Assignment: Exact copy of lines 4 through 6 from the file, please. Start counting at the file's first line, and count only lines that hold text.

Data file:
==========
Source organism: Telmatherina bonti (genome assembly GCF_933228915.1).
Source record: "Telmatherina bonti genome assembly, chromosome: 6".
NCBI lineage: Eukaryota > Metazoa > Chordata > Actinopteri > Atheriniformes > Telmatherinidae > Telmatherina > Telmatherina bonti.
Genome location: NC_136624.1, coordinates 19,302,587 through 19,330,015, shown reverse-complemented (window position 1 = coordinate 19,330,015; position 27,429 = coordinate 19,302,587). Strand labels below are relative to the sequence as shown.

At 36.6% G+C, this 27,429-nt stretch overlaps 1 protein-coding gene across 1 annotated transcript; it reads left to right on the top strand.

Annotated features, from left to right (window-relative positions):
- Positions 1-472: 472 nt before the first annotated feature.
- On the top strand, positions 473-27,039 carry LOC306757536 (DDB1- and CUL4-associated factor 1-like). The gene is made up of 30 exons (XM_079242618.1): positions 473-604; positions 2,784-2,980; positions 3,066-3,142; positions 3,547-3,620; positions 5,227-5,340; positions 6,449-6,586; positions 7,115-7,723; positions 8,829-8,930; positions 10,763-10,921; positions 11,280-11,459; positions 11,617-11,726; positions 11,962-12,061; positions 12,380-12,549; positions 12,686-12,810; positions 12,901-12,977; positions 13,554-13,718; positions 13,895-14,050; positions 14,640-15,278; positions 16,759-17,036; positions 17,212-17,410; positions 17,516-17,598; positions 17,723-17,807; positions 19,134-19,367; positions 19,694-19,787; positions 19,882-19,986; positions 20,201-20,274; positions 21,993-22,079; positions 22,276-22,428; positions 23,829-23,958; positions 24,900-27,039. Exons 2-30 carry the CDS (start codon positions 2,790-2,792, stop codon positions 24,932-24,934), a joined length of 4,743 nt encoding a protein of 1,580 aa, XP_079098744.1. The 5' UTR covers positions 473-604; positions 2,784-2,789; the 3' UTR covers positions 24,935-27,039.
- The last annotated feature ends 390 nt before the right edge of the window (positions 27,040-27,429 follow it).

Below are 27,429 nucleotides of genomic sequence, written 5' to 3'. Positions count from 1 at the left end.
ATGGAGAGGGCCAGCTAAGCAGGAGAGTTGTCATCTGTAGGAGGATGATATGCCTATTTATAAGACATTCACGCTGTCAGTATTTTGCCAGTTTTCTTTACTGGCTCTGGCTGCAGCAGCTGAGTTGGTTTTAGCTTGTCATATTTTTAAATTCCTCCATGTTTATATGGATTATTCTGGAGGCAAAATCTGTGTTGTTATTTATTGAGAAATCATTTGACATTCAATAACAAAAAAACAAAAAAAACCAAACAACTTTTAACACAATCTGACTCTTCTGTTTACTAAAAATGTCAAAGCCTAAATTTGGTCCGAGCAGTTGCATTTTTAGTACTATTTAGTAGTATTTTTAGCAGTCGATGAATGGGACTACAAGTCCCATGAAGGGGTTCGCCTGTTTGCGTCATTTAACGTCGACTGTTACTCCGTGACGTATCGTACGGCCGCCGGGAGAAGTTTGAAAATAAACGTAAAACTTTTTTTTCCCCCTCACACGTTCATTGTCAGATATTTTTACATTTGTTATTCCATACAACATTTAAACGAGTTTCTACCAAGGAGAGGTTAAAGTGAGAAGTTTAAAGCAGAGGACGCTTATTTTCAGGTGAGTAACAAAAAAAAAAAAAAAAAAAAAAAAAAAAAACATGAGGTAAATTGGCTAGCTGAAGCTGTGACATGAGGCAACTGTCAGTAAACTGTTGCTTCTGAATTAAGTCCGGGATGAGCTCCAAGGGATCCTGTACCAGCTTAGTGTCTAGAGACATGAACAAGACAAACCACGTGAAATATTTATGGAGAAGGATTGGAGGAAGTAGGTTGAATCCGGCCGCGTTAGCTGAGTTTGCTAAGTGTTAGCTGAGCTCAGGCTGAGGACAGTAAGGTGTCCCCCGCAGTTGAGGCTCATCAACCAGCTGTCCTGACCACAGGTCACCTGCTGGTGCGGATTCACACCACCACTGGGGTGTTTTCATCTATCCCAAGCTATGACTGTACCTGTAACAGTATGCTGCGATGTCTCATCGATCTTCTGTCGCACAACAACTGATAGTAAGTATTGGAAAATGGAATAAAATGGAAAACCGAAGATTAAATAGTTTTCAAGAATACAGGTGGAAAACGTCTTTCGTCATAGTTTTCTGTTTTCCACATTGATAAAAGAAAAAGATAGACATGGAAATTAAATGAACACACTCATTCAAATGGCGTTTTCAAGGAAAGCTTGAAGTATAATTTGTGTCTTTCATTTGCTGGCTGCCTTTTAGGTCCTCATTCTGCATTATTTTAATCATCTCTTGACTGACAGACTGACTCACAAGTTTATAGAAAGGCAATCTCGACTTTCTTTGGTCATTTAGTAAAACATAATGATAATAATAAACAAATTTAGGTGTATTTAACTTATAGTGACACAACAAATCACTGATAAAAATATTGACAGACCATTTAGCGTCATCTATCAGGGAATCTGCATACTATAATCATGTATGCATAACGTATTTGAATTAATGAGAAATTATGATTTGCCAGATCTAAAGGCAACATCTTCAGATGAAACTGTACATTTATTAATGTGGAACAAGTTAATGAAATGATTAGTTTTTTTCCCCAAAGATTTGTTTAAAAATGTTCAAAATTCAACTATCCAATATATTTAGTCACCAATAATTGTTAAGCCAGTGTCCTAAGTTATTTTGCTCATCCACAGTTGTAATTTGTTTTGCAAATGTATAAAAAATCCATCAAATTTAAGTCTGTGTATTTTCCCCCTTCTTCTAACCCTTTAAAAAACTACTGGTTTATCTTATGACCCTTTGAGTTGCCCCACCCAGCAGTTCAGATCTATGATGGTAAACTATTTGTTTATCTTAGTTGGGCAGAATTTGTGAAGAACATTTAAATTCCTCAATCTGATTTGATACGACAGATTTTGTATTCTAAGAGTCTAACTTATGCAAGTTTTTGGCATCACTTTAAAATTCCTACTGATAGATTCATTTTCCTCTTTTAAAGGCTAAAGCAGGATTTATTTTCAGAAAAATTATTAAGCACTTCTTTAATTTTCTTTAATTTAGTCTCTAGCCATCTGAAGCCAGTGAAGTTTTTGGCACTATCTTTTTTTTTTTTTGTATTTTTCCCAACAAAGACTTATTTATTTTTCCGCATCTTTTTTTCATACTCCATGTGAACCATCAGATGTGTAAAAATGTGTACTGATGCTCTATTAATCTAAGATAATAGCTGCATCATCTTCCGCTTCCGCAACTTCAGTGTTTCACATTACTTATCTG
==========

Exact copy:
Genome location: NC_136624.1, coordinates 19,302,587 through 19,330,015, shown reverse-complemented (window position 1 = coordinate 19,330,015; position 27,429 = coordinate 19,302,587). Strand labels below are relative to the sequence as shown.

At 36.6% G+C, this 27,429-nt stretch overlaps 1 protein-coding gene across 1 annotated transcript; it reads left to right on the top strand.

Annotated features, from left to right (window-relative positions):